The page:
This week in Donald Trump's conflicts of interest: No, seriously, you should stay at my hotel

Pressuring the Kuwaiti embassy to stay at his hotel. Trump's gonna make so much money

By Matthew Rozsa

Staff Writer

Published December 24, 2016 11:30AM (EST)

 (Reuters/Lucas Jackson/Shutterstock/Salon)
(Reuters/Lucas Jackson/Shutterstock/Salon)

It wouldn't be a week in the December 2016 news cycle without more reports of Donald Trump's conflicts of interest. And we're off!

The Kuwaiti embassy gets a lesson in Donald Trump diplomacy

Despite hosting its annual National Day celebration at the Four Seasons in Georgetown, the Embassy of Kuwait allegedly canceled its plans and rescheduled the event for the Trump International Hotel after allegedly being pressured by the Trump Organization, according to a story by ThinkProgress on Monday.

In a phone conversation with the site, Ambassador Salem Al-Sabah confirmed that the National Day event had been moved. Although he denied having been pressured into making that decision, he eventually acknowledged that he had "lots of friends" and "may have" spoken to someone from the Trump Organization after the election.

For Trump's sake, there'd better not be more to this story, because —

The Stock Act of 2012 could pose a lot of problems for the president-elect

"By walking onto the inaugural platform outside the Capitol and putting his hand on a Bible on Jan. 20, Donald Trump may be stepping closer to committing a felony than he ever imagined when he launched his unlikely bid to become the nation’s 45th president," The Huffington Post wrote on Wednesday.

When the Stock Act was passed in 2012, it prohibited the president, members of Congress, and senior executive branch officials from using insider knowledge to personally profit.

"The Stock Act bars the President, the Vice President, and all executive branch employees from: using nonpublic information for private profit; engaging in insider trading; or intentionally influencing an employment decision or practice of a private entity solely on the basis of partisan political affiliation," wrote the director of the federal Office of Government Ethics, Walter Shaub, in a letter explaining how he officially guides Congress on these matters.

This means that, despite the president-elect's infamous claim that conflict-of-interest laws don't apply to him, he cannot use any information that he has at his disposal by virtue of being president to personally profit. One could argue that pressuring the Kuwaiti Embassy into throwing a party at his hotel falls into this category. Certainly it means that the president-elect cannot use the copious intelligence that comes across his desk, and which can drastically impact global markets, to advance the numerous business interests from which he has yet to divest himself. The legal consequences of failing to do so are unclear because the Stock Act has never been tested -- but impeachment is certainly plausible.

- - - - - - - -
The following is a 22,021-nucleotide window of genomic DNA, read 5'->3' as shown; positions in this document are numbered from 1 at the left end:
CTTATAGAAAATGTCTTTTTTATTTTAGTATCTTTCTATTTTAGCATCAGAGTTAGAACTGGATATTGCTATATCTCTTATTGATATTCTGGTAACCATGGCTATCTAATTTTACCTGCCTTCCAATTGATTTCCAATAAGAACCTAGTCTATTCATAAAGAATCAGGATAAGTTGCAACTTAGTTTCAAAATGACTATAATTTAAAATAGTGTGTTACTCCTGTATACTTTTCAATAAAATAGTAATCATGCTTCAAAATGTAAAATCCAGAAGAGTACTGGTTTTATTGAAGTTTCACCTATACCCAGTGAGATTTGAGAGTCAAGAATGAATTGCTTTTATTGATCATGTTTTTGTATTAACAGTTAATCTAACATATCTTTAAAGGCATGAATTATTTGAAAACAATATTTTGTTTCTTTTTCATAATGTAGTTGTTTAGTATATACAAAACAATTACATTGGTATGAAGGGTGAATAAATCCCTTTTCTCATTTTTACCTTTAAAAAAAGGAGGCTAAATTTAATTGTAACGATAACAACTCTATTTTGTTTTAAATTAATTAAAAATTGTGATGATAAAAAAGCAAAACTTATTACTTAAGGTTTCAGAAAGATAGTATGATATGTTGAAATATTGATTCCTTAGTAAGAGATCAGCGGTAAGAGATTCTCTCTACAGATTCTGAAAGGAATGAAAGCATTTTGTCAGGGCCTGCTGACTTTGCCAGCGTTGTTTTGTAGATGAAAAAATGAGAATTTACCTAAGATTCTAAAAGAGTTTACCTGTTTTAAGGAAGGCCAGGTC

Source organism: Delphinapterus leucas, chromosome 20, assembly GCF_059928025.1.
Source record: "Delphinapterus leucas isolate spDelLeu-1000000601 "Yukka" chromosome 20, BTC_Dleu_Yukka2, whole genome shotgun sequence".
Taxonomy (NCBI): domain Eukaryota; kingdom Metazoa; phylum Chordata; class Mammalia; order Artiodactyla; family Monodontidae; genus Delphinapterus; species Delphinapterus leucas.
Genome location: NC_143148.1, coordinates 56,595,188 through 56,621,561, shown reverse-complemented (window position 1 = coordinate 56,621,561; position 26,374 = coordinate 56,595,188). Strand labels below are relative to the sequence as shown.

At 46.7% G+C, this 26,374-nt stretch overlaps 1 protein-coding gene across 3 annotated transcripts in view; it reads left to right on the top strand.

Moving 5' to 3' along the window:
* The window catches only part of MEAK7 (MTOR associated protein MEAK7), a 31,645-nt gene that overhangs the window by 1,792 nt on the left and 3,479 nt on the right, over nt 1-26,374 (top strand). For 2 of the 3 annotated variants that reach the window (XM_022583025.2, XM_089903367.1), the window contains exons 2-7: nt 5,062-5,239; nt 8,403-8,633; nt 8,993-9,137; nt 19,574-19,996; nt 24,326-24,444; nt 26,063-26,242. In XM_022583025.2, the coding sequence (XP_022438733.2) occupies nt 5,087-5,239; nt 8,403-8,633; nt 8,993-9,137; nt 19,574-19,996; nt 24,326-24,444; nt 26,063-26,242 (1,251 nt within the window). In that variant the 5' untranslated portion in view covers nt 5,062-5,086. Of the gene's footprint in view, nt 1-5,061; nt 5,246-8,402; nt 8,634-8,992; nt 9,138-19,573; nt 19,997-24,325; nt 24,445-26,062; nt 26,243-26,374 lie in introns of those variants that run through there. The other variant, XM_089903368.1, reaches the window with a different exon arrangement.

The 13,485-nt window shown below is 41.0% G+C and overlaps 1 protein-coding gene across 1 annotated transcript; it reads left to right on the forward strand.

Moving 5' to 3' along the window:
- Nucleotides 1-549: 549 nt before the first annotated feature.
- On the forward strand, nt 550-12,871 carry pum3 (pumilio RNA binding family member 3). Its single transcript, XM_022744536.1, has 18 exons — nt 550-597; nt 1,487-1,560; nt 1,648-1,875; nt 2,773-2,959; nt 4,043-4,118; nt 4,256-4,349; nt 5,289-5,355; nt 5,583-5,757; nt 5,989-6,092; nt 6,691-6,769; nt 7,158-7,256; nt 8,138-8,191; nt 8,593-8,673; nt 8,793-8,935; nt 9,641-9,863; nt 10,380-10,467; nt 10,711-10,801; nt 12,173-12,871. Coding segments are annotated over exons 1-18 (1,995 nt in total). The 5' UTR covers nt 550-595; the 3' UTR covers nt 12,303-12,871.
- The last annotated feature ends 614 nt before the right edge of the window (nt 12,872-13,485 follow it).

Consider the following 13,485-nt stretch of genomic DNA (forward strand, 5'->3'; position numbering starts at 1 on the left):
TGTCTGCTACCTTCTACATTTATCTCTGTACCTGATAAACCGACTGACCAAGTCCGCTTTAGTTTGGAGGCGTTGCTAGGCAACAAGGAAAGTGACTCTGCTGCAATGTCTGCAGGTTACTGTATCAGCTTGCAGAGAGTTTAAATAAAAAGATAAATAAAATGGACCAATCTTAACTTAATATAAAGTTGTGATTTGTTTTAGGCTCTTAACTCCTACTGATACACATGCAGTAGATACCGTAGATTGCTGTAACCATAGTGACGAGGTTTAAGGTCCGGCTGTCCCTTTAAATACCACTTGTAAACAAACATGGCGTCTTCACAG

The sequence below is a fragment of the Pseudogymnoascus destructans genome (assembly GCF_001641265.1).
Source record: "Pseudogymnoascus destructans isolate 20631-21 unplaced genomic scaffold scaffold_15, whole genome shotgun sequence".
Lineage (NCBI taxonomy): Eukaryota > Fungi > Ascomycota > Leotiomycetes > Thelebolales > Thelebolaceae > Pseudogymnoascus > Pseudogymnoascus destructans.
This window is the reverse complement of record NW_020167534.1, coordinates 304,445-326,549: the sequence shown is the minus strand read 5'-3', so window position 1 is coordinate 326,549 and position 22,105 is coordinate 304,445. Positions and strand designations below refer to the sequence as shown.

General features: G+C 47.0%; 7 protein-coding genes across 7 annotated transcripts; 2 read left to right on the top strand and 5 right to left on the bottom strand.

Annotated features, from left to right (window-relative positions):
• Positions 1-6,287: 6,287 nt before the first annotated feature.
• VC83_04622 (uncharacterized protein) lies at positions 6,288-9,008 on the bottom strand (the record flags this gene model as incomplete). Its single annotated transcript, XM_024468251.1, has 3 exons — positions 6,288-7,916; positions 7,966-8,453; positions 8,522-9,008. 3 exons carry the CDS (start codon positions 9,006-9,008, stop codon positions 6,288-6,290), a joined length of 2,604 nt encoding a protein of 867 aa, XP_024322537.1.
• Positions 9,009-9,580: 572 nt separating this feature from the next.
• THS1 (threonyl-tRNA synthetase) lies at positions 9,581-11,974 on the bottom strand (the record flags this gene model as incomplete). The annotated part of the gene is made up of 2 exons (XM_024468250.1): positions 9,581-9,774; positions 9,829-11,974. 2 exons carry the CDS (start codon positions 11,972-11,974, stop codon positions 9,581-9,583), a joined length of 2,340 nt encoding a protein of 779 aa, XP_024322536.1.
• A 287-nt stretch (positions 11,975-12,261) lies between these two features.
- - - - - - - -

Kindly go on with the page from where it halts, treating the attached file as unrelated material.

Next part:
Trump's choice for treasury secretary has plenty of conflicts of his own

Steven Mnuchin is well known for preferring the company of hedge fund managers, as The New York Times wrote on Monday. That is troubling enough for a prospective treasury secretary in its own right, as is Mnuchin's history as a Goldman Sachs executive and his creation of OneWest Bank, but the New York Times piece drew attention to a little-known aspect of Mnuchin's past — a mysterious Delaware company that he owns, Steven T. Mnuchin Inc. It hasn't been reported outside of official records, so all that's known about it is that Mnuchin created the company before Goldman Sachs went public, that it had a Goldman Sachs mailing address and at least one Goldman Sachs director, and that Mnuchin's representative Barney Keller says it "hasn't made any new investments since 2002."

By Matthew Rozsa

Matthew Rozsa is a staff writer at Salon. He received a Master's Degree in History from Rutgers-Newark and was awarded a science journalism fellowship from the Metcalf Institute in 2022.

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Donald Trump Kuwait Steven Mnuchin